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NASCAR fans are a vocal lot. And they complain about many things, including stages, commercial breaks, and in-race decisions by the governing body. On Sunday, F1 fans said, “hold my beer.” 

There were no stages in the Saudi Arabian Grand Prix — although numerous stoppages due to various incidents felt like stage breaks — and there were no commercial breaks. However, there was one bizarre moment that happened early in the race after an on-track incident when race control officials negotiated with Max Verstappen about his position during a conversation that even surprised the veteran announcers.    

Lewis Hamilton takes control early of Saudi Arabian Grand Prix

Lewis Hamilton and Max Verstappen at F1 Grand Prix of Saudi Arabia
Lewis Hamilton and Max Verstappen race during the F1 Grand Prix of Saudi Arabia at Jeddah Corniche Circuit on December 05, 2021. | Photo by Joe Portlock – Formula 1 via Getty Images

After a clean start to the race, Lewis Hamilton and Mercedes teammate Valtteri Bottas controlled the opening laps of the Saudi Arabian Grand Prix. But just 10 laps into the race, everything changed when Haas driver Mick Schumacher crashed, which resulted in a yellow flag.   

Mercedes made a tire strategy call with Hamilton and Bottas deciding to pit. Verstappen stayed out. In a bit of fortune for the Red Bull driver, race officials changed it to a red flag, forcing the entire field to pit and allowing Verstappen to change his tires and maintain his lead.

Not surprisingly, Hamilton was unhappy with the decision and expressed his frustration over the radio. 

“It was a red flag. The wall is fine. (Expletive). Find out what their reason for a red flag is,” he ordered. 

Max Verstappen goes off track on restart

As upset as Hamilton was during the red flag stop, he was about to get even hotter when the cars returned to the racetrack. The No. 44 car rocketed off on the restart and surged ahead clear of his rival, going into the hard left turn. Max Verstappen tried to gain ground but Hamilton went deep into the corner, and the Red Bull driver veered off the track over the green and white curb.

Moments later, the two reconvened on the second right turn and Verstappen had taken the lead. Esteban Ocon had moved into second in front of Hamilton. 

Just a couple of turns later, another crash occurred behind the leaders that involved the other Haas Racing car driven by Nikita Mazepin. It brought out a second yellow that quickly transitioned into a red flag.  

FIA officials negotiate with Red Bull team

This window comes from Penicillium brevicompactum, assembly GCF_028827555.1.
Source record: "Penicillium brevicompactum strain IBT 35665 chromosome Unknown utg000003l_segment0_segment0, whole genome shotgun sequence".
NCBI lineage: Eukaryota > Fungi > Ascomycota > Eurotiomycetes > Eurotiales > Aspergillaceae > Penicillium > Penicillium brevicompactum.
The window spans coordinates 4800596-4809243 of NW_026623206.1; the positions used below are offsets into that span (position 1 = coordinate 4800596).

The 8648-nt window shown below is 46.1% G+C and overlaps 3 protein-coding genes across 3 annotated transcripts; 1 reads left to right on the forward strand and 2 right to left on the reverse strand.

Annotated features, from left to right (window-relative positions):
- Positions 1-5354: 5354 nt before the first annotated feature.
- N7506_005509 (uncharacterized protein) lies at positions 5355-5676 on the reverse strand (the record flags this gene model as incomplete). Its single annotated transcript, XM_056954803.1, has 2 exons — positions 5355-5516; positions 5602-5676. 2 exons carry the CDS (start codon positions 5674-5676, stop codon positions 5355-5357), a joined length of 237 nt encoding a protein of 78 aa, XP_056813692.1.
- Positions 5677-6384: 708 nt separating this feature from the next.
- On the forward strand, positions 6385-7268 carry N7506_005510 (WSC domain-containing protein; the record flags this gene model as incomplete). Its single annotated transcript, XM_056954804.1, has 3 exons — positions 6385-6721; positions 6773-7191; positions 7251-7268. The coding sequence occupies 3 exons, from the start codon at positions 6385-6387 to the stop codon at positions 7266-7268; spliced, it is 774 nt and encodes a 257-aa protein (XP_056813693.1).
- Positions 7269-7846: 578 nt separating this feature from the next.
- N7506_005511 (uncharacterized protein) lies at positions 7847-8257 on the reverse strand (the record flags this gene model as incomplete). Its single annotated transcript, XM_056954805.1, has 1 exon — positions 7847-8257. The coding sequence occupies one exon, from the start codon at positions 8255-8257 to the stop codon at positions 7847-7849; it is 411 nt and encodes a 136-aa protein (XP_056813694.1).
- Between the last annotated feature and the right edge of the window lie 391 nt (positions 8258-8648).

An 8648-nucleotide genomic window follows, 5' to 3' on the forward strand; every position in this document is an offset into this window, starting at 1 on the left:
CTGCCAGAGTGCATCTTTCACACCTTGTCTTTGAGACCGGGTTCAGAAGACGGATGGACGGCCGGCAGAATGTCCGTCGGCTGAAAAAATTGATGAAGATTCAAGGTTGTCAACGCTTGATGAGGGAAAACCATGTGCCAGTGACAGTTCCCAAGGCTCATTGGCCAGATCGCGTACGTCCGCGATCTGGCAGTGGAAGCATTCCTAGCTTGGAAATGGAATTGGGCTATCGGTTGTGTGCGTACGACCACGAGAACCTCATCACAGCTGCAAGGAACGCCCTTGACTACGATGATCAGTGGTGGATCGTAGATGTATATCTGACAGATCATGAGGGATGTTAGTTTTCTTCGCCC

With a second break in the racing action, the commentators began speculating what might happen after the Verstappen-Hamilton incident on the restart. 

“Will the stewards decide that Max Verstappen has to give the place back to Lewis Hamilton and that would put them behind Esteban Ocon? Ocon would lead it away again,” one commentator suggested. 

Several minutes later, the stewards weren’t yet involved but race director Michael Masi was and the broadcast carried the surprising communication he had with the Red Bull team about the incident.

“I’m going to give you the opportunity to start from grid position two for this based on what occurred at turn 1-2,” Masi said. 

“Ok, thank you,” Red Bull sporting director Jonathan Wheatley responded. “We’ll have an internal discussion on that. We felt we were pushed off there. So thank you for that. If we can have a minute to think about it.”

“Yep, if you can come back to me within a minute or two, that would be great,” Masi replied.

The commentators tried to understand how Verstappen would be in second and not third after the incident. A minute later, the Red Bull camp had its answer. 

“We would accept P2 on the basis that Ocon is on pole, correct?” Wheatley inquired.

“Sorry. We would drop you back behind Hamilton,” Masi apologized, suggesting he hadn’t looked to see who Verstappen would be placed behind. “Back behind Lewis. That is my offer.”

“I need another minute,” Wheatley replied. 

NASCAR driver takes massive shot at F1

The commentators continued talking about the exchange and how it was essentially F1 advising Verstappen’s team to give back that position before the stewards got involved in the decision and made them do it. 

“It’s quite unusual to have a bid of we’ll offer you this, do you want to take it or not,” one announcer bluntly admitted. “It’s quite unusual.” 

What wasn’t unusual is Hamilton, despite another incident later with Verstappen, claimed victory and moved into a tie in points with the Red Bull driver heading into the final race of the season next week at Abu Dhabi.

Not surprisingly, the race and that particular incident produced a buzz on social media. Part-time NASCAR Xfinity Series driver Andy Lally didn’t hold back what he thought and said it only confirms the better racing series.

“I just tuned in since everyone seems to be going crazy,” he said of the race. “I’m tuning back out just as fast. DRS, giving back positions, track limits. So many people complain about NASCAR being manufactured racing. This stuff is weak. #NASCAR > #F1”

After watching Sunday’s F1 race in Saudi Arabia, it’s hard to argue that NASCAR could be any more dysfunctional in its rule enforcement and punishment. Now the stage breaks and commercials are a completely different story.

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